Lacey Williams remembers feeling devastated as she and her family left their home of 10 years in music-rich Nashville to move back to Utah, where her husband had accepted a job.
She was particularly sad to leave behind the many opportunities in Nashville to see songwriters perform.
“As we were driving across the country, it kind of dawned on me that Nashville doesn’t have this monopoly on songwriters, and so I was like, ‘You know what? I can recreate this. I can do the same thing,’ ” Williams told the Daily Herald.
Williams, half of husband-and-wife country music duo Drew and Lacey, brought a bit of Nashville back to Utah with her by creating the Maybelle Series, which is set to make a stop at The Rise in Orem this weekend.
The concert series, founded in 2016, features local female singer-songwriters in Nashville-style songwriter rounds. This in-the-round format allows multiple artists to share the stage throughout the show and take turns telling the story behind a song and then performing it.
“When you can hear the inspiration behind the song and how it was meaningful to the writer, then it becomes so much more meaningful to the listener,” Williams said. “It’s been so cool to do these here in Utah and see the audience just connect with the songwriters in ways that they haven’t before, and they usually leave just totally inspired and moved by this chance they’ve had to connect to the musicians.”
Williams also felt it was important to spotlight female songwriters with the Maybelle Series, which she named after Maybelle Carter, one of the original women of country music and songwriter-storytellers.
“It’s not often that you’ll find only female shows, and that was something that happened in Nashville and something that I really thought would be cool to recreate here,” Williams said.
Maybelle Series concerts usually feature four songwriters each in a spring and fall show each year that alternate between venues in northern Utah and southern Utah, where Williams lives. The founder said she tries to select a variety of songwriters for each Maybelle Series show, including both seasoned writers and new artists representing genres from folk to pop.
Local singer-songwriter Stephanie Mabey, who will be featured alongside Williams, Lucy Scholl and Nancy Hanson at Friday’s Maybelle Series concert in Orem, said she loves performing with other artists in songwriter rounds.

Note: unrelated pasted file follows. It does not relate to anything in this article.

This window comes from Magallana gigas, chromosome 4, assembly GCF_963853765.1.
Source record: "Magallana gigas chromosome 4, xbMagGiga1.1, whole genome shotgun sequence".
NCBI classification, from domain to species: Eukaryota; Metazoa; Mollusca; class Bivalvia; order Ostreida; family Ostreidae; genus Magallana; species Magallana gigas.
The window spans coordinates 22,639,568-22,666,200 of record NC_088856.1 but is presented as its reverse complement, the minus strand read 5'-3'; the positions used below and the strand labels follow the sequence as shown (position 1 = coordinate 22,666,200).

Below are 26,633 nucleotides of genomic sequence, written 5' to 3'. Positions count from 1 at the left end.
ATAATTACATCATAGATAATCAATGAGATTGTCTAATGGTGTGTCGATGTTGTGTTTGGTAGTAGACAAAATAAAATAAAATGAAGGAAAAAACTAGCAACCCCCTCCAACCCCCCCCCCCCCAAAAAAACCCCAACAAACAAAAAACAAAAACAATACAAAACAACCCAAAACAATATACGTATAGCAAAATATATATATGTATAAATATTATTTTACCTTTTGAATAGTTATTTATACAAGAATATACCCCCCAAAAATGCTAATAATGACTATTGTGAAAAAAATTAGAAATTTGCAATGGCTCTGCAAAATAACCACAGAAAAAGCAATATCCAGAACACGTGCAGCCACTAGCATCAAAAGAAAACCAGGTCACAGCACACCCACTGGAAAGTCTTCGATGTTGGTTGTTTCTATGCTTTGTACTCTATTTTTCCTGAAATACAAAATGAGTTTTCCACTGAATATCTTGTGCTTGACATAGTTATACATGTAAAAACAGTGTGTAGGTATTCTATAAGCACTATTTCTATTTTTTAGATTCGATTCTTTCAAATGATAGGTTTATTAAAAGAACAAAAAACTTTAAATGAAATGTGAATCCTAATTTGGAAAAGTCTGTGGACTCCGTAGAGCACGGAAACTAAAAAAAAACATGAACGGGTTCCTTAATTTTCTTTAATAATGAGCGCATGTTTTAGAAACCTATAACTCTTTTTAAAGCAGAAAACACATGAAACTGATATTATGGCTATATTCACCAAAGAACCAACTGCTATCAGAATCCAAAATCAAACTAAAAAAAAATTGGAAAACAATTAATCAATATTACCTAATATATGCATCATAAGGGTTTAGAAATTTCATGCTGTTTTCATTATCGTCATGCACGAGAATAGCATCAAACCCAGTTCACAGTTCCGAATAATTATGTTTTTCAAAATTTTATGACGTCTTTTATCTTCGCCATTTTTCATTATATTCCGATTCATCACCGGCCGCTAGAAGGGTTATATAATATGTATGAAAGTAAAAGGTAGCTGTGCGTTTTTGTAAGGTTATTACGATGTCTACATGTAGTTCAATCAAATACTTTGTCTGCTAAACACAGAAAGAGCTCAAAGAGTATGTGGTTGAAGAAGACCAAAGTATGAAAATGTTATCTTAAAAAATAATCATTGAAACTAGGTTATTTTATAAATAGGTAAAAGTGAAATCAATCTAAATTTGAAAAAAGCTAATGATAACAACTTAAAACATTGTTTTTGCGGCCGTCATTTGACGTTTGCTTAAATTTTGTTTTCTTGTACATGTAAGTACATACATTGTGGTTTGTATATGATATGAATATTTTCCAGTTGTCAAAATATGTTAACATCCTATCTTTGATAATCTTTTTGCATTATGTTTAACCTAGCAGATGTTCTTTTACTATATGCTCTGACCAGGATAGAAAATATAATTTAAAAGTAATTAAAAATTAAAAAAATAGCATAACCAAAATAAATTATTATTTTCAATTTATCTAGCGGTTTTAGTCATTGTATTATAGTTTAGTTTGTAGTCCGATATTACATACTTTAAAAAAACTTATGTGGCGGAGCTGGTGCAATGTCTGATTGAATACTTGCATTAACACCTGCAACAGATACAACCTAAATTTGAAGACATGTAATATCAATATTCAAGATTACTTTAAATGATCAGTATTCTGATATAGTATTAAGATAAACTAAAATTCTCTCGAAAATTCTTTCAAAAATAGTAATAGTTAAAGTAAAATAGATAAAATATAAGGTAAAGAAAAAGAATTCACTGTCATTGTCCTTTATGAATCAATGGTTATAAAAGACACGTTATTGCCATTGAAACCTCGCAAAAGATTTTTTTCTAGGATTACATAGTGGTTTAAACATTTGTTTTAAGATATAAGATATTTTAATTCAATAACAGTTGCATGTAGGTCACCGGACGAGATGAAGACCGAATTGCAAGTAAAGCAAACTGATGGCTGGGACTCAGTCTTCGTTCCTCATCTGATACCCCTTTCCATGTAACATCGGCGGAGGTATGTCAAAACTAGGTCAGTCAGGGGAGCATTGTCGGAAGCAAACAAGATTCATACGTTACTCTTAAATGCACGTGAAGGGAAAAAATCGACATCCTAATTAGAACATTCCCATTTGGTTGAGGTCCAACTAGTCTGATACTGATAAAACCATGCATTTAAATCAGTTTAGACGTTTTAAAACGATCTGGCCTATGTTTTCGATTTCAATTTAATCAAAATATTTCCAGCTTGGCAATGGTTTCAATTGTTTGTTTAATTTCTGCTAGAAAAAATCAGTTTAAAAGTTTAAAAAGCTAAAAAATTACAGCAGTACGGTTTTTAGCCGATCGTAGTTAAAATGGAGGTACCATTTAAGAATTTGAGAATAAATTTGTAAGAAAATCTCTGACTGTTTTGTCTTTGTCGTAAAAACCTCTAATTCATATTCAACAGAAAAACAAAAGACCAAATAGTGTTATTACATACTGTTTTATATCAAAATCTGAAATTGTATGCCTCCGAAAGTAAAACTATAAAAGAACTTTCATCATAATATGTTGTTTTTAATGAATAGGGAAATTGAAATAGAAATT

“I like to roll with it, just whatever the chemistry is that’s happening onstage and between the performers and the stories,” Mabey said. “The flow of the show is really organic, so that’s something I really love about it, and plus just more stripped, sharing music totally in the way that you wrote it, in that same form, there’s something kind of magical about it.”
Mabey said she thinks this in-the-round format also adds more layers to the music.
“I like that it mixes up your listening experience because playing a full set as a solo artist, it’s really challenging to keep it interesting,” Mabey said. “The variety is so nice because it keeps it fresh and engaging, and you don’t quite know what you’re going to get, which I think is pretty cool.”
Another purpose of the Maybelle Series is to give young female songwriters an opportunity to see professionals who do songwriting for a living, according to Williams.
“It’s been cool to almost have it be a mentor program as well,” Williams said. “We have a girl singing at this upcoming concert before the round starts. She’s in high school … and she will be singing a song she wrote, and I’ve been able to help her get that song ready to go and sing, and it’s been cool to provide brand new people that have never been able to do anything like this before a chance to sing their original songs.”
Williams said she hopes the Maybelle Series grows in the future to feature more shows and bigger venues without losing the intimate feeling of a traditional songwriter round.
“There is not a lack of talent,” Williams said. “There are definitely plenty of girls who can sing and write fantastic songs, and I would love to even expand it outside of Utah … and see where it goes because I definitely think there’s a place for it.”
Mabey said she hopes those who learn about and attend the Maybelle Series will be inspired by Williams’ “good example of having an idea and executing it in a way that it’s not just benefiting her.”
“My hope is that people can be looking for similar things that they can be doing themselves, maybe not with music, but just with whatever’s important to them because I think it’s really easy right now to be checked out or just kind of escaping or avoiding things, and I think when we’re getting involved with the people around us and creating community, I just think that’s how we feel more alive,” Mabey said.